Podesta Group, co-founder caught up in special counsel’s investigation
Tony Podesta had cause to ask Tony Podesta just what happened to him. He stepped down from the firm Monday after it was caught up in Special Counsel Robert Mueller’s investigation into Russian efforts to interfere in the 2016 election.
October 31, 2017 - 5:27 pm
Updated October 31, 2017 - 6:23 pm
WASHINGTON — “Many people in Washington can tell you what just happened to you. Tony Podesta helps you change outcomes.”
So reads the website for the Podesta Group, the Democratic powerhouse lobbying firm Tony Podesta co-founded with his brother John, who also served as chairman of Hillary Clinton’s 2016 presidential campaign.
Tony Podesta had cause Tuesday to ask Tony Podesta what just happened to him. He stepped down from the firm Monday after it was caught up in special counsel Robert Mueller’s investigation into Russian efforts to interfere in the 2016 election.
Podesta’s resignation points to the incestuous nature of Washington, a town in which a probe designed to uncover irregularities in one campaign can jump the curb and smash into an operative from the opposing side.
The main mission of the Mueller probe is to investigate “any links and/or coordination between the Russian government and individuals associated with the campaign of President Donald Trump.” Some suspect that the probe could uncover a link between Russia and the hacking of John Podesta’s emails to Clinton campaign operatives.
For his part, Trump has called moves to uncover Russian attempts to tip the scale in his favor part of a “witch hunt” designed to excuse Clinton’s unexpected November defeat.
The Podesta Group found itself unidentified and yet tucked into a 31-page indictment against GOP consultant and former Trump campaign chairman Paul Manafort and fellow Trump campaign staffer Rick Gates on 12 counts that included money laundering, income tax evasion and lying to federal authorities.
According to the document, Manafort and Gates solicited two D.C. firms, Company A and Company B, to lobby on behalf of deposed Ukrainian President Viktor Yanukovych, his pro-Russian Party of Regions and the government of Ukraine in 2012. Manafort and Gates have pleaded not guilty.
The indictment described the arrangement as “a false and misleading cover story that would distance” Manafort and Gates from Ukraine by creating the European Centre for a Modern Ukraine, which contracted with the two firms. Podesta Group has registered as a lobbyist for the center. It’s also one of two companies whose records Mueller’s team has subpoenaed, according to multiple news accounts.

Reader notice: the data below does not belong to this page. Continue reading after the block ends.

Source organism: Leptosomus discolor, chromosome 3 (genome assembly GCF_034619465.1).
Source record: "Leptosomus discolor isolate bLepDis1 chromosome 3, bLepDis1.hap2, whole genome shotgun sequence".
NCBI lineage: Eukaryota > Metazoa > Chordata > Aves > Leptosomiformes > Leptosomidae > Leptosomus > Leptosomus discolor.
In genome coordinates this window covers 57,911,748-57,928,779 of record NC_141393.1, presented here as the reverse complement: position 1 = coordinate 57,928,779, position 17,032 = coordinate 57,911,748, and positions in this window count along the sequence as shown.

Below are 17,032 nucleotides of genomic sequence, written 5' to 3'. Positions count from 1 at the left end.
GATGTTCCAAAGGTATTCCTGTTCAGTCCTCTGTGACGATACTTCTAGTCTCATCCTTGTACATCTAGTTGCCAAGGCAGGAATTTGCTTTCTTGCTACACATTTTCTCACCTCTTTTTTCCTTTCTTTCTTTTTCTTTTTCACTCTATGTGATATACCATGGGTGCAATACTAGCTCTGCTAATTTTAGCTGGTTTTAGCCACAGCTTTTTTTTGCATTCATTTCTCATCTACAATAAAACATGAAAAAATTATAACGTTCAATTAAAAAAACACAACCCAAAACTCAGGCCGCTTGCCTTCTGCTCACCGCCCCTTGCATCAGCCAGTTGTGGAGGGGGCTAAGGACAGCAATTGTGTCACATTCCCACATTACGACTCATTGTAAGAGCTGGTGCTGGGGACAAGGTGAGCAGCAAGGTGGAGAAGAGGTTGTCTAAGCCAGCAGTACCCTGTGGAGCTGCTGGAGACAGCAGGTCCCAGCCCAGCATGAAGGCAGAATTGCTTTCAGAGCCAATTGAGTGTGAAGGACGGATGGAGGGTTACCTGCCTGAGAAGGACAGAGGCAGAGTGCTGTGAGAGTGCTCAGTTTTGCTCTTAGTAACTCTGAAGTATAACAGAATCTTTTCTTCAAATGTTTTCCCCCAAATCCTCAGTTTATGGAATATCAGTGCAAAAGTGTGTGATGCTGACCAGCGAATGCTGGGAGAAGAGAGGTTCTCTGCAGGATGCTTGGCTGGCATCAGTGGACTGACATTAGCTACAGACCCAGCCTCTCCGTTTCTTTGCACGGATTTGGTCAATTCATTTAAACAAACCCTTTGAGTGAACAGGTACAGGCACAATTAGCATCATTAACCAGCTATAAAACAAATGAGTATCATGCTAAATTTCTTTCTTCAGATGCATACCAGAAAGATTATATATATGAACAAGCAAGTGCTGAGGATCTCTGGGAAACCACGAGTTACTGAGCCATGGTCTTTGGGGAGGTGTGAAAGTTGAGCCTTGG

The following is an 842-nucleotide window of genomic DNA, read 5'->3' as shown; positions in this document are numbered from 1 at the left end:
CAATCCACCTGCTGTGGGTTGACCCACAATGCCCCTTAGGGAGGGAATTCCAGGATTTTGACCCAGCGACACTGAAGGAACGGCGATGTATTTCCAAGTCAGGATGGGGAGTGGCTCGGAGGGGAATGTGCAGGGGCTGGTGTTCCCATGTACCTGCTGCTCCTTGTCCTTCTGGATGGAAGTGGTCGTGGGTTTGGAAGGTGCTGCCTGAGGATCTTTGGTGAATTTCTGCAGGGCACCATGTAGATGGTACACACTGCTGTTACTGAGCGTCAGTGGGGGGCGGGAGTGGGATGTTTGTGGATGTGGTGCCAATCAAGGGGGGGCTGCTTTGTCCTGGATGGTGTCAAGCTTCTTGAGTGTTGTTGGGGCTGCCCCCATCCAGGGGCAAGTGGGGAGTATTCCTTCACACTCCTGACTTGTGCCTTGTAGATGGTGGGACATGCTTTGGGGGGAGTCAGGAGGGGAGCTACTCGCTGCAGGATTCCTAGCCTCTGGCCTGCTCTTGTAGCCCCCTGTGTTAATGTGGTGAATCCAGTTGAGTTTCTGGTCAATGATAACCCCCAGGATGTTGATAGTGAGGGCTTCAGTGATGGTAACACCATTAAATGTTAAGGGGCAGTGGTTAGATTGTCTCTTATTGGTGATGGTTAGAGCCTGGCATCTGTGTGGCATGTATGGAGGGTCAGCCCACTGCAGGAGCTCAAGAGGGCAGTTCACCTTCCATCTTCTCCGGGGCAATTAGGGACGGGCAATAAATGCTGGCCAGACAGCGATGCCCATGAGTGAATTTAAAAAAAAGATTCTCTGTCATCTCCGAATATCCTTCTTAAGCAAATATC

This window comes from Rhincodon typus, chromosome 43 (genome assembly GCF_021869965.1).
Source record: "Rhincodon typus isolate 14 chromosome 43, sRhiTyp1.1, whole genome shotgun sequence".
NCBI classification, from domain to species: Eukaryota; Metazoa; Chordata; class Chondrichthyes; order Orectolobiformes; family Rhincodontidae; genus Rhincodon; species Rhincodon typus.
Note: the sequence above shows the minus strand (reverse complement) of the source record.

In Washington, indictments set off waves of questions and speculation. Who’s next? Is Mueller trying to push Gates to testify against Manafort? Or is this an effort to nudge Manafort to testify against Trump on Russian collusion?
“I don’t see it,” said Peter Hardy, a former federal prosecutor who now is a criminal defense attorney in Philadelphia. “If that was going to occur, it probably would have occurred already.”
Hardy also doesn’t see the indictments of Manafort and Gates as a fishing expedition. He sees a strong possibility that lawyers on the special counsel team targeted “other alleged impropriety that they came across while they’re pursuing their primary mandate.”
The indictment and guilty plea of national security campaign adviser George Papadopoulos are a different matter. Papadopoulos, Hardy noted, is “a little fish,” who was not charged with colluding with Russia but lying to federal agents. In a 14-page statement, Papadopoulos wrote of his dealings with individuals with ties to the Kremlin and his efforts to arrange a meeting between Russia and the Trump campaign, preferably between Russian President Vladimir Putin and Trump himself.
Papadopoulos told the special counsel that a professor with ties to the Kremlin told him the Russians had “dirt” on Clinton, including “thousands of emails.”
According to the affidavit, Papadopoulos sent emails to four unnamed Trump campaign officials. His “campaign supervisor” responded, “Great work,” while telling the volunteer not to make any commitments. When Papadopoulos said he was willing to go to Moscow in Trump’s place, the supervisor told him, “I would encourage you” and another adviser to “make the trip, if it is feasible.”
The Washington Post identified the supervisor as Trump national co-chairman Sam Clovis, which his attorney confirmed.
“Inside the campaign, Dr. Clovis always vigorously opposed any Russian trip for Donald Trump or staff. However, if a volunteer made suggestions on any foreign policy matter, Dr. Clovis, a polite gentleman from Iowa, would have expressed courtesy and appreciation,” wrote his attorney, Victoria Toensing, in a statement.
Will Clovis go the way of Tony Podesta? At Tuesday’s press briefing, a reporter asked press secretary Sarah Sanders if Trump is comfortable keeping Clovis as his nominee to serve as chief scientist for the Department of Agriculture. Clovis already was a target of critics who questioned his lack of a degree in agricultural science.
Sanders replied, “I’m not aware that any change would be necessary at this time.”
Contact Debra J. Saunders at firstname.lastname@example.org or 202-662-7391. Follow @DebraJSaunders on Twitter.